Headlamps like this give exact specs like this:


    I have nothing in it for Black Diamond I just like the specs on that one. The one I personally use is a cheaper local brand about $50, 160 lumen, 100 m throw at it's tightest beam.

    I love my black diamond Icon headlamp, it has been soaked dropped whacked and so on. Definitely worth the $65 price tag.

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    Well I have a streamlight sidewinder 2, it wasn't 90 but their more than 30. The thing is a tank it doesn't quit, it can run on a cr123 or a AA, my pack has Molle on it so I can pop it off the head band and clip it on my pack. I've dropped it in the drink a couple of time and other than a wet headband none the worse for wear. One feature that I like that many might not feel nescecary is that it has a flashing beacon mode, something u may never use, but if I'm hurt and alone at night fall any signaling is better than no signalingImageUploadedByTapatalk1362488111.476694.jpg

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    Dr. Fishguts Bush Class Basic Certified kgd's Avatar
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    I always felt it rather hilarious that there are entire forums on flashlights along with flashlight collectors just as addicted to their widgets as the "Cutlery Crackheads" and the "How fast can my stove boil water?" enthusiasts. But, hey, who am I to judge, I get just as tunnel visioned on gear choice as everyone else, but flashlights haven't really been my thing.

    Yet, there are quality aspects that I think come with some of the better models out there that are worth going for.

    1) Brightness - personally, I think 90 lumens is sufficient (For MY uses), but even if my uses are mostly restricted to puttering around camp at night, I find that 90 Lumens provides much better light than the bargain bin LED lamps out there.

    2) Light level adjustment - this is very handy, particularly in a head lamp - it can save battery life as well as save your skull (from having your friend bash you with a log after shining your light in his eyes all night).

    3) Robustness - it doesn't have to be knurled aircraft aluminium, but it should be tough enough to survive some hard hitting. Headlamps take a lot of abuse because you usually take it off at night and it gets lost, sometimes finds itself underneath your body weight, it gets jumbled around in packs. It needs to be tough.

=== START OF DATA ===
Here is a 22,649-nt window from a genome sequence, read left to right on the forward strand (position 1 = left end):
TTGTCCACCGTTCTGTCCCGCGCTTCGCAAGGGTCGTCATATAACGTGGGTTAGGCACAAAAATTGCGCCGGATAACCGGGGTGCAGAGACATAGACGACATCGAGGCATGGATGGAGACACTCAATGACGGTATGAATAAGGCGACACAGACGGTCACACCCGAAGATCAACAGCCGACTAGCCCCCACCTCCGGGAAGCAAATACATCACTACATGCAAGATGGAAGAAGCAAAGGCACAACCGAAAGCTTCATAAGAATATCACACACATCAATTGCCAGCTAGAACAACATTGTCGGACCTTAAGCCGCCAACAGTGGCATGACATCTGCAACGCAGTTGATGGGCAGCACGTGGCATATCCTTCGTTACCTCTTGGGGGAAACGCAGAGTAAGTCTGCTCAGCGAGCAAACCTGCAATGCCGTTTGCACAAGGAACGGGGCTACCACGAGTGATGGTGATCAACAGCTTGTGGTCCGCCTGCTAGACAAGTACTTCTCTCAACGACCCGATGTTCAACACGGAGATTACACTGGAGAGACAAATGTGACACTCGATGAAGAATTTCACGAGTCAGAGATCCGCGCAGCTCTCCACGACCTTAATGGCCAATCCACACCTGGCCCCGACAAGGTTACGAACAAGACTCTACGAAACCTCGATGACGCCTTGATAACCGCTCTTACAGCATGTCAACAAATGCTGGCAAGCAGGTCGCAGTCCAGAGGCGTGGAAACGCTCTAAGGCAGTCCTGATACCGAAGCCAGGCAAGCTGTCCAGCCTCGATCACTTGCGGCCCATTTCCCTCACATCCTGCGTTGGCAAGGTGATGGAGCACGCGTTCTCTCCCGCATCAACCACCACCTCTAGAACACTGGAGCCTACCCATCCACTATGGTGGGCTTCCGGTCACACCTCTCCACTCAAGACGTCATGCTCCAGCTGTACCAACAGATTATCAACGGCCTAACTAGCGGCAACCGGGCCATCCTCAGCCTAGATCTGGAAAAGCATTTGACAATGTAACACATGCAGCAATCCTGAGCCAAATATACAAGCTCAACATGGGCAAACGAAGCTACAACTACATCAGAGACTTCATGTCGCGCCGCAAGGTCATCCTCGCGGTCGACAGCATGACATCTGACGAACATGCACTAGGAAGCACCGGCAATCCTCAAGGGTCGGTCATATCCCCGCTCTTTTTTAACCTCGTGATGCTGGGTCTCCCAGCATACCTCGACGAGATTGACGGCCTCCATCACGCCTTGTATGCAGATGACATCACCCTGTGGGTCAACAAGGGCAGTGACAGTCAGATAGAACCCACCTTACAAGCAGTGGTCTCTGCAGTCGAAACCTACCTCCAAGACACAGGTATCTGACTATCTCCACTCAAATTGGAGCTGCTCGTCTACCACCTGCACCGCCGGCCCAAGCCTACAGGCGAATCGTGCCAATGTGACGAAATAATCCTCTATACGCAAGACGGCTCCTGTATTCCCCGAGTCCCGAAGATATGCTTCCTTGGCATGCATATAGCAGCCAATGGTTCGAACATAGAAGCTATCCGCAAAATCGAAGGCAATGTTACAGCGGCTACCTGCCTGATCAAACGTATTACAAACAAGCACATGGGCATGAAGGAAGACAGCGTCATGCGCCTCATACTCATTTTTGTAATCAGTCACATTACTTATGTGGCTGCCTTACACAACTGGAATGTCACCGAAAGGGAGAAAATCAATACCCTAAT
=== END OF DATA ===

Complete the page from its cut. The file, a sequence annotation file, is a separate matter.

4) The Switch - I had a decent 'cheapo' headlamp that met all the above criteria except for the switch, it was placed on the body in such a way that the switch would often get triggered while the headlamp was in my pack, wasting the batteries. That sucked and its now something I look at closely when getting a new model.

    5) Battery type - this is often a personal choice, but my preference is to have something that uses AA's for compatibility with my other electronics - e.g. GPS. If your going to carry spare batteries, it works out best if one set of batteries fits everything - of course that never happens, but its good to keep in mind when considering new e-gear choices.

    Right now - I'm using a cheap Coleman model but it meets criteria 1-4 and cost $25. Its only downside is that it uses AAA's.

    Other features I like are the RED-led, it really does make working at night e.g. on a boat easier without constantly blinding your companions and not degrading your night vision too much. I don't currently have one with a red light capability, but I've used them before for work and like them.

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    I have a tiny little Petzl now (tikka model, I think?), and the choice, for ME, was weight. But, when I used to do a lot of winter stuff-I found that there is a difference, with some of the more expensive ones. Primarily, their ability to function in consistent low temps. A removeable battery pack is a definite plus-keeping the battery pack inside your jacket keeps the light working. Impact resistance is a plus-ice climbing, I would constantly get conked from falling debris. An even light is a plus-especially when you are climbing. Bad ice can be hard to spot sometimes. As we usually started climbing before the sun was up, a good lamp was a good purchase. But, you bought one, once. And used it for YEARS. I have LONG since stopped climbing, and, as I now just generally hike, I just went with something small & convenient. But, were I to buy another one, I would likely go with a lamp that takes simple AAs. I use them in my GPS, my camera, etc-makes it a little easier to simply carry one type of battery, instead of trying to guess.
    So, yes, in certain specialized sports, you can justify the cost. But, in general, in my opinion, cheap works fine. Water resistance and weight are my only real concerns now.
    My blog: http://oldsoldiersadventures.blogspot.com/ Intermediate cert progression: 2 of 11 classes, 0 of 7 electives, 2 of 3 overnights, 5 of 10 outings.